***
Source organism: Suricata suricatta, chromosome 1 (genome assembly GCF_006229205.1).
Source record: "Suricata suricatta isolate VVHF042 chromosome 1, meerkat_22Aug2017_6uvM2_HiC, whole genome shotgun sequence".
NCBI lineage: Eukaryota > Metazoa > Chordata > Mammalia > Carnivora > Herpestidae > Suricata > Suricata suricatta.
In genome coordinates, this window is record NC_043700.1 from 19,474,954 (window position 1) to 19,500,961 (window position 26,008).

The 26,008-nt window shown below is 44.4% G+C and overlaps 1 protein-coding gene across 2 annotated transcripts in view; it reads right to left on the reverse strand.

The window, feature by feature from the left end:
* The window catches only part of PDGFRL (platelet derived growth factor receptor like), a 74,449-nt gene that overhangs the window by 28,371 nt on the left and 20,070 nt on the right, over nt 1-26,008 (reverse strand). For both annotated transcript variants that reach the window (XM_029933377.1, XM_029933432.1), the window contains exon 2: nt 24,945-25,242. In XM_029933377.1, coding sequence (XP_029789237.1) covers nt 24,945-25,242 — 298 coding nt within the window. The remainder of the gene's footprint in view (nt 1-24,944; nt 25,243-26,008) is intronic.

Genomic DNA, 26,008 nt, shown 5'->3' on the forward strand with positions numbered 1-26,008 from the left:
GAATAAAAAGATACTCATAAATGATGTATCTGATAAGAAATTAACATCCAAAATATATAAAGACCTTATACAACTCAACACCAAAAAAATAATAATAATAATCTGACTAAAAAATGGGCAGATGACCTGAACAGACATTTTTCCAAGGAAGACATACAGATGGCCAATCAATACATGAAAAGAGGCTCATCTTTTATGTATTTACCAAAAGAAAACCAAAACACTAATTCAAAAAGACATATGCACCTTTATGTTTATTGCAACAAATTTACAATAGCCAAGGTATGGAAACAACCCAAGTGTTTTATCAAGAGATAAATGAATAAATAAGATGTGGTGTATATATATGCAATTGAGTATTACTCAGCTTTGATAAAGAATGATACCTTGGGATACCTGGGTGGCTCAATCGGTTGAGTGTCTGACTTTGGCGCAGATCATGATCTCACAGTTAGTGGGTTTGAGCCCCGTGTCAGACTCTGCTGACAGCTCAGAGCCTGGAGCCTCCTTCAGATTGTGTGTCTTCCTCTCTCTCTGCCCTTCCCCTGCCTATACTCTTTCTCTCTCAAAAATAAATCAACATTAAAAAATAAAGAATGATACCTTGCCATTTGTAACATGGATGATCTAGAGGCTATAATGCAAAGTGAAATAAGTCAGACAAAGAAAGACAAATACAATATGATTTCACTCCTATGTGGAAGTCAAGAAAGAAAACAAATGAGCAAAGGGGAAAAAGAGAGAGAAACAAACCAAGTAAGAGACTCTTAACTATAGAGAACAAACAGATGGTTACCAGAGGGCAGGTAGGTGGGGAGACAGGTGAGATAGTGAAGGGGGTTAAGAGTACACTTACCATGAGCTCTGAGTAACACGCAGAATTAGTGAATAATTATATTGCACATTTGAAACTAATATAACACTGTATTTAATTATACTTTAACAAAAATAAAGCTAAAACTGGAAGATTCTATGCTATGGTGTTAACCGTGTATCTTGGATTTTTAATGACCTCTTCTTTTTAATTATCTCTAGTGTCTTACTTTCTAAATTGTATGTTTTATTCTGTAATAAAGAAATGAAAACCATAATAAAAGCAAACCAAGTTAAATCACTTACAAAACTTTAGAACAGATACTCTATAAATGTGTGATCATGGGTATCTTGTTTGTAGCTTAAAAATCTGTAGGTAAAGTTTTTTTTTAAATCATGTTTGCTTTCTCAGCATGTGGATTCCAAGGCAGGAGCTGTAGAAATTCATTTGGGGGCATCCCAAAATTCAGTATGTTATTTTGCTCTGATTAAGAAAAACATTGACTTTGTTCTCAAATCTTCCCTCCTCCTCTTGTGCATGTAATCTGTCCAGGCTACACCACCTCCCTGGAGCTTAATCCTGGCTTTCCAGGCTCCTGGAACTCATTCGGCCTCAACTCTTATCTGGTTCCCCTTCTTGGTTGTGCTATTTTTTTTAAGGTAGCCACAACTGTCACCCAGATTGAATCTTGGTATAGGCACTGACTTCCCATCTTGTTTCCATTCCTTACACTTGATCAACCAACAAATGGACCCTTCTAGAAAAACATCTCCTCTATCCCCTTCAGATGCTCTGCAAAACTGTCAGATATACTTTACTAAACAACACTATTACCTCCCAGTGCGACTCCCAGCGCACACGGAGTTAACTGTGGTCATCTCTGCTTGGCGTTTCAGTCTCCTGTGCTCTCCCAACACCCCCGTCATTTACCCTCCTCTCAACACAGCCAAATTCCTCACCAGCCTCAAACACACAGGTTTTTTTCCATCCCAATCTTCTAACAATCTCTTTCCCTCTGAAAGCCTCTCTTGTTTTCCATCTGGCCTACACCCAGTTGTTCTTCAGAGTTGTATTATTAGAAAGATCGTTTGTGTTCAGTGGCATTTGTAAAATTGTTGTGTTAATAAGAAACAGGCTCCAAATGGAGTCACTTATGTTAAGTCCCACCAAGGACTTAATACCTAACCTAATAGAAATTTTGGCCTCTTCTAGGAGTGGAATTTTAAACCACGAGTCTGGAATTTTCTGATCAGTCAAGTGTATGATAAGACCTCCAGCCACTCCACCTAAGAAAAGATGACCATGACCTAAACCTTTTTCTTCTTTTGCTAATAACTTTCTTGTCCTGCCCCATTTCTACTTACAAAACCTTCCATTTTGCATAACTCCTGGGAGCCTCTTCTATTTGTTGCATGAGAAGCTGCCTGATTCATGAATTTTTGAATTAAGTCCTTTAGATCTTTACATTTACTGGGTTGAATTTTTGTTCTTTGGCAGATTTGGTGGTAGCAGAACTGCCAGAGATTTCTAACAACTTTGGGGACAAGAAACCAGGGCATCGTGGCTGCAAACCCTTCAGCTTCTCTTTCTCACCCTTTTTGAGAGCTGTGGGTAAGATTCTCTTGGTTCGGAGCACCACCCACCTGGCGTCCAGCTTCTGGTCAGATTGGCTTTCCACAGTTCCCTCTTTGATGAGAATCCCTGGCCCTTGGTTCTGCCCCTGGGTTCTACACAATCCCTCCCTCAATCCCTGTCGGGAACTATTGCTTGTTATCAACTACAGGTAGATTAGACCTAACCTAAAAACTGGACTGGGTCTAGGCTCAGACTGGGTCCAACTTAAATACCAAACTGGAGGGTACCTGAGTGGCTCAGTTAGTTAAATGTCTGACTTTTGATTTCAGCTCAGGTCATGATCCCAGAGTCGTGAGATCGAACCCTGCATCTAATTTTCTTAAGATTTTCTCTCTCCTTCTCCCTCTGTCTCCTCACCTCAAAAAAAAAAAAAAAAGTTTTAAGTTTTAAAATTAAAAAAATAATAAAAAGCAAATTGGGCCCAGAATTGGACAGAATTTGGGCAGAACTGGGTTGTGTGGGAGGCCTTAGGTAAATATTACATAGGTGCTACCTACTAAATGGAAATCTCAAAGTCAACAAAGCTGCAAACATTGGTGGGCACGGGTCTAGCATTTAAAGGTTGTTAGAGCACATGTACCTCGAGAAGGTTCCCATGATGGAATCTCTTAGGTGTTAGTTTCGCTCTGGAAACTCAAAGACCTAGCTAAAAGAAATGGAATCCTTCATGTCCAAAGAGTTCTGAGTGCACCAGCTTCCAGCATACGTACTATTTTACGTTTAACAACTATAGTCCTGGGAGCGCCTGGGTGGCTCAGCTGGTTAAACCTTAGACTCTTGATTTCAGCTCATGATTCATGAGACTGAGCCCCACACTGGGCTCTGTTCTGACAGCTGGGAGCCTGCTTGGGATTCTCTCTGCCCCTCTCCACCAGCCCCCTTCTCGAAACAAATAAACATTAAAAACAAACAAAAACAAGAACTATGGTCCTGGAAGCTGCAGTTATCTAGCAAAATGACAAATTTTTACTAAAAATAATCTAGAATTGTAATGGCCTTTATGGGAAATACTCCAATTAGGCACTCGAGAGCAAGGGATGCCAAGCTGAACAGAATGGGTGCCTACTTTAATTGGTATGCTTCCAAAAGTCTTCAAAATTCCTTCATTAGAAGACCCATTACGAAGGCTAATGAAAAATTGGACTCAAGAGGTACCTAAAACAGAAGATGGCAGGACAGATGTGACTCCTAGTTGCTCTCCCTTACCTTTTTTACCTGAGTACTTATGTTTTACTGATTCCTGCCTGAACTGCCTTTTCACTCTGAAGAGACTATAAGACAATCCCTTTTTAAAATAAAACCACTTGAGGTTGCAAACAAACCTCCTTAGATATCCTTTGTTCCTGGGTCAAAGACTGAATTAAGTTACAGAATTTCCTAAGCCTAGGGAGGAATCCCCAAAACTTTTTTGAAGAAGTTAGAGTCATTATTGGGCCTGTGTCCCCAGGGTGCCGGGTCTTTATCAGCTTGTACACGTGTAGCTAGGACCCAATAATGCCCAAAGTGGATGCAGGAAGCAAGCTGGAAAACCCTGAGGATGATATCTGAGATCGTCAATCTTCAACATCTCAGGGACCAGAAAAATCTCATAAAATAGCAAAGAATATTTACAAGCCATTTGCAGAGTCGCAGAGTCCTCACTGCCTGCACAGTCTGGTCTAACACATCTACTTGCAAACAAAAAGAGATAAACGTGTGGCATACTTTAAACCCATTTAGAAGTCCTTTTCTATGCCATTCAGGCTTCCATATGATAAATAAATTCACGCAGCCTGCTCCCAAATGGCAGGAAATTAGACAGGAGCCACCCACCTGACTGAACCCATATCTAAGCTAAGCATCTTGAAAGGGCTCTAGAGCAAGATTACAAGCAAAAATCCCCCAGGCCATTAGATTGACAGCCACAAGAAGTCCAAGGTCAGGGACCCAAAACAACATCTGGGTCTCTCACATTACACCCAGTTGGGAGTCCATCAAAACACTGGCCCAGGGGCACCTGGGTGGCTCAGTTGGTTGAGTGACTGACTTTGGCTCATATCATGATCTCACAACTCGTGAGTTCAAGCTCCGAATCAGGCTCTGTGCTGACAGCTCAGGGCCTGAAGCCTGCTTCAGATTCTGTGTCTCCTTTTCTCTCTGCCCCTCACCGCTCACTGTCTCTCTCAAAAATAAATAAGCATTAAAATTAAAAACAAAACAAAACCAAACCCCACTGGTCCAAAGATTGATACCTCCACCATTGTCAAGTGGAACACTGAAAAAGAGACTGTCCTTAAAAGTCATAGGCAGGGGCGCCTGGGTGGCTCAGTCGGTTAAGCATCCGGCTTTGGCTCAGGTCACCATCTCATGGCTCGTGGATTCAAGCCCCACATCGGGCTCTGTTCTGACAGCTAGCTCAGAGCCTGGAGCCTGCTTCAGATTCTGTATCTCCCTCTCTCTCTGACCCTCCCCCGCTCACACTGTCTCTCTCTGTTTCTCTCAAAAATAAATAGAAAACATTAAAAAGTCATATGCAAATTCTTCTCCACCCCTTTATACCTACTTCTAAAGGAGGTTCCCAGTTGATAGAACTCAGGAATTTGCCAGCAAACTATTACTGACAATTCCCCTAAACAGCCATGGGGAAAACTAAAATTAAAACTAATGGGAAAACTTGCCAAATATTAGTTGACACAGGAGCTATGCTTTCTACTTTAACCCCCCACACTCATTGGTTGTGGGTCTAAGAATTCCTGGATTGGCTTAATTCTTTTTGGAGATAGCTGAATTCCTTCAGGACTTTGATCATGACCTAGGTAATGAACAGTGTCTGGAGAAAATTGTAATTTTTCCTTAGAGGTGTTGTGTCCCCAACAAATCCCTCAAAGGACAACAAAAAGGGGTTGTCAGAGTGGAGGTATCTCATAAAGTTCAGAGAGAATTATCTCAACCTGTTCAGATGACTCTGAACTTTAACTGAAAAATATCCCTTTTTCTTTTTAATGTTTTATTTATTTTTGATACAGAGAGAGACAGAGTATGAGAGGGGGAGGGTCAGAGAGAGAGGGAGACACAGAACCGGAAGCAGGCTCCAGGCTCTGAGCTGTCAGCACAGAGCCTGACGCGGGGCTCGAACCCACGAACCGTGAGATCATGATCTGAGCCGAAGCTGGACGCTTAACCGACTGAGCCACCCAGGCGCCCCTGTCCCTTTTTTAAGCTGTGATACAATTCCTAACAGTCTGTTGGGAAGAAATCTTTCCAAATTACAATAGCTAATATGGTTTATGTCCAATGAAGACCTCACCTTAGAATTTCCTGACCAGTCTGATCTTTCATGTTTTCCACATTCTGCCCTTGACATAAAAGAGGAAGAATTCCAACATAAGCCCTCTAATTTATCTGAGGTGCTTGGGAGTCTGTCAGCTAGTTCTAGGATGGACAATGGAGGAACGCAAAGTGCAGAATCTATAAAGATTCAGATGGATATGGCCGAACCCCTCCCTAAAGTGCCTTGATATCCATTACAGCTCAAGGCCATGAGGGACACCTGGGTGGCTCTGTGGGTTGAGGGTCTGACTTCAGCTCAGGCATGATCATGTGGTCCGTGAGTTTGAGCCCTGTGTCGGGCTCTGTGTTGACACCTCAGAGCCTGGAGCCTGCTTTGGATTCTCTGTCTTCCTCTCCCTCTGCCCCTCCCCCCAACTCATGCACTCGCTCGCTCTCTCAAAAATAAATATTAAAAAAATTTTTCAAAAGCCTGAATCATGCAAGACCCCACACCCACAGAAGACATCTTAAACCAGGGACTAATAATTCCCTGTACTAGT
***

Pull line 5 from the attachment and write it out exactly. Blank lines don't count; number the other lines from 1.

The 26,008-nt window shown below is 44.4% G+C and overlaps 1 protein-coding gene across 2 annotated transcripts in view; it reads right to left on the reverse strand.